Despite a cry for help from the provinces of Friesland, Drenthe and Overijssel, Minister Christianne van der Wal does not want to change her wolf policy.
A few weeks ago, the three provinces asked the minister whether it is possible to keep the wolf out of areas where the animal can cause damage to livestock. In Friesland, Drenthe and Overijssel there are hardly any extensive forest areas in which the wolf can hide and too few animals for them to hunt, according to the provincial administrators.
The minister now states that she understands the concerns about the wolf. But she first wants to talk to all parties so that they gain a better understanding of each other’s points of view. Van der Wal is also awaiting advice from the Council for Animal Affairs and is discussing the wolf in a European context. But for now nothing will change in the approach to the wolf, according to the minister.
A step forward
The Frisian deputy Klaas Fokkinga reacts disappointed. At the same time, he considers it positive that the minister has indicated (again) that she is willing to work on an international European policy plan on the wolf. A policy that therefore applies not only to the Netherlands, but to the whole of Western Europe. Fokkinga: “She has already contacted Germany. I think that is a step forward,” said Fokkinga at Omrop Fryslân.
Earlier, his Drenthe colleague also pushed for an international wolf policy. Not only at the level of governments, but also in the European Parliament. “The Netherlands has not really stirred in the European Parliament so far,” said Drenthe deputy Henk Jumelet at RTV Drenthe. “Meanwhile, the wolf is causing unrest and sorrow in our country.”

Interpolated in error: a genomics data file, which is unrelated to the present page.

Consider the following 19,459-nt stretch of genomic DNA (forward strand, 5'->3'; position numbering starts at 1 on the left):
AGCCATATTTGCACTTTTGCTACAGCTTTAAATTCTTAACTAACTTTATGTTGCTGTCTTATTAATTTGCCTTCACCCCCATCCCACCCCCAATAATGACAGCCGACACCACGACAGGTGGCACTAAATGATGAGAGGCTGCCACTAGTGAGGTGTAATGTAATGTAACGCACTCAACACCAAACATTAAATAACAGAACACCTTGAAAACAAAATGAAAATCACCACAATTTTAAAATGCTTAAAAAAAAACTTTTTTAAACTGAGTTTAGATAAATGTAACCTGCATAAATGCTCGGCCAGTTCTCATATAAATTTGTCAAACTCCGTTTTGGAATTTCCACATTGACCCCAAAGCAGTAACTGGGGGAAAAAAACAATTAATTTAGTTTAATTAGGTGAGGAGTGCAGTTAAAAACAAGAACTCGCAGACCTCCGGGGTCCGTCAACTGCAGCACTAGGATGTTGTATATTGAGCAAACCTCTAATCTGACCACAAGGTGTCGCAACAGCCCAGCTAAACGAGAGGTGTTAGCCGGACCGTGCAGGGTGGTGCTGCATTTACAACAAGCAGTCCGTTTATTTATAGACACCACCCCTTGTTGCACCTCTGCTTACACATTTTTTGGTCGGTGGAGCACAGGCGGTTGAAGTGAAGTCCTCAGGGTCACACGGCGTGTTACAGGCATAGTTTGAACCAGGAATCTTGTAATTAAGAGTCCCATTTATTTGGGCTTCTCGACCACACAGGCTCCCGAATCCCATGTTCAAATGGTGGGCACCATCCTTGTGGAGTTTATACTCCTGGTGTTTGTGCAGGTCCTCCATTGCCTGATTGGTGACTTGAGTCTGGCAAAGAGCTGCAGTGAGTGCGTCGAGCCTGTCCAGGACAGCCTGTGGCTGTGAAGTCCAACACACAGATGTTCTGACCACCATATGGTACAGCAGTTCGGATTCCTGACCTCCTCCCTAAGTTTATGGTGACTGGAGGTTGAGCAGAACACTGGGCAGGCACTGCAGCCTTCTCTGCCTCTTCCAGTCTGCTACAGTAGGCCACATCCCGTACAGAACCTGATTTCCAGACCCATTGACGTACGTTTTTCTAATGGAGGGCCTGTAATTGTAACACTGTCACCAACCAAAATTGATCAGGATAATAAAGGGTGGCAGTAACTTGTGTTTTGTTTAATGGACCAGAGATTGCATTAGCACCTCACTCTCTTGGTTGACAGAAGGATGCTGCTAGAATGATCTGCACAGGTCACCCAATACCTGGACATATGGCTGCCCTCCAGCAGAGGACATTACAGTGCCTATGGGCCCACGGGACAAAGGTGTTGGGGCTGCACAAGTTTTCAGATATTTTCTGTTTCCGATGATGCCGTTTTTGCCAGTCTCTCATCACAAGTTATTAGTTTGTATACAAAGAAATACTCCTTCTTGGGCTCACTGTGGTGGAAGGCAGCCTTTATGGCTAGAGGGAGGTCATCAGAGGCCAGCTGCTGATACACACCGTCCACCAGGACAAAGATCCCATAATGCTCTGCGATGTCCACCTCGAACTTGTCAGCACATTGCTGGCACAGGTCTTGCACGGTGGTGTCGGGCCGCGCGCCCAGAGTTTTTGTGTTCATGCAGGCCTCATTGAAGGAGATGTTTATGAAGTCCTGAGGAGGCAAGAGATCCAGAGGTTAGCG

At the moment, governments cannot just decide to intervene by moving or shooting wolves. For the time being, the protocol is being used that there must be a ‘favourable conservation status’ in Europe. This means that there must be at least 1000 wolf packs across Europe before action is taken. Now there are 300 packs.
Urine odor trail
Provinces themselves can do little. The province of Drenthe has expanded the subsidy scheme for wolf-resistant grids. Where previously only goat and sheep farmers could apply for a subsidy, this now also applies to owners of cattle, pigs, horses, ponies, donkeys and alpacas. Drenthe has also started four trials, including one with wolf urine. It is being investigated whether wolves do not venture somewhere if there is a scent trail of urine there.
Friesland also subsidizes grids and fences. Although little use is made of this for the time being, according to deputy Fokkinga, because maintenance is a lot of work. The fences are also not always effective. Fokkinga: “But it’s the only thing we can do at the moment. We can’t chase the wolf away.”
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